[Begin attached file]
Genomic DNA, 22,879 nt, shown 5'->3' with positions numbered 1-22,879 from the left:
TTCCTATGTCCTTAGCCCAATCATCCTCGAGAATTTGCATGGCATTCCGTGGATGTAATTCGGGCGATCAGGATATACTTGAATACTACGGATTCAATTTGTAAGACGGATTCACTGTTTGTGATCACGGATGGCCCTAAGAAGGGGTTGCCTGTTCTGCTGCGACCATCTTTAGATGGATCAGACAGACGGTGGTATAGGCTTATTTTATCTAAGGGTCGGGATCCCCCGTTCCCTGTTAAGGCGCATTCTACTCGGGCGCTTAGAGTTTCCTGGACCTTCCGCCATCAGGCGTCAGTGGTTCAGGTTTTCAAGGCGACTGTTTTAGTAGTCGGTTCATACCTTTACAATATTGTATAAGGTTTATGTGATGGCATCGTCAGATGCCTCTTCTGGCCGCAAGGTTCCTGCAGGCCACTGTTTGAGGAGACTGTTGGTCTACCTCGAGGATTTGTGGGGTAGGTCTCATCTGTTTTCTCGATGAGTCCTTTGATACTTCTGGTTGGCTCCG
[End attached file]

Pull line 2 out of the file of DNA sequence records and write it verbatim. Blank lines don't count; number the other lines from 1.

TTCCTATGTCCTTAGCCCAATCATCCTCGAGAATTTGCATGGCATTCCGTGGATGTAATTCGGGCGATCAGGATATACTTGAATACTACGGATTCAATTTGTAAGACGGATTCACTGTTTGTGATCACGGATGGCCCTAAGAAGGGGTTGCCTGTTCTGCTGCGACCATCTTTAGATGGATCAGACAGACGGTGGTATAGGCTTATTTTATCTAAGGGTCGGGATCCCCCGTTCCCTGTTAAGGCGCATTCTACTCGGGCGCTTAGAGTTTCCTGGACCTTCCGCCATCAGGCGTCAGTGGTTCAGGTTTTCAAGGCGACTGTTTTAGTAGTCGGTTCATACCTTTACAATATTGTATAAGGTTTATGTGATGGCATCGTCAGATGCCTCTTCTGGCCGCAAGGTTCCTGCAGGCCACTGTTTGAGGAGACTGTTGGTCTACCTCGAGGATTTGTGGGGTAGGTCTCATCTGTTTTCTCGATGAGTCCTTTGATACTTCTGGTTGGCTCCG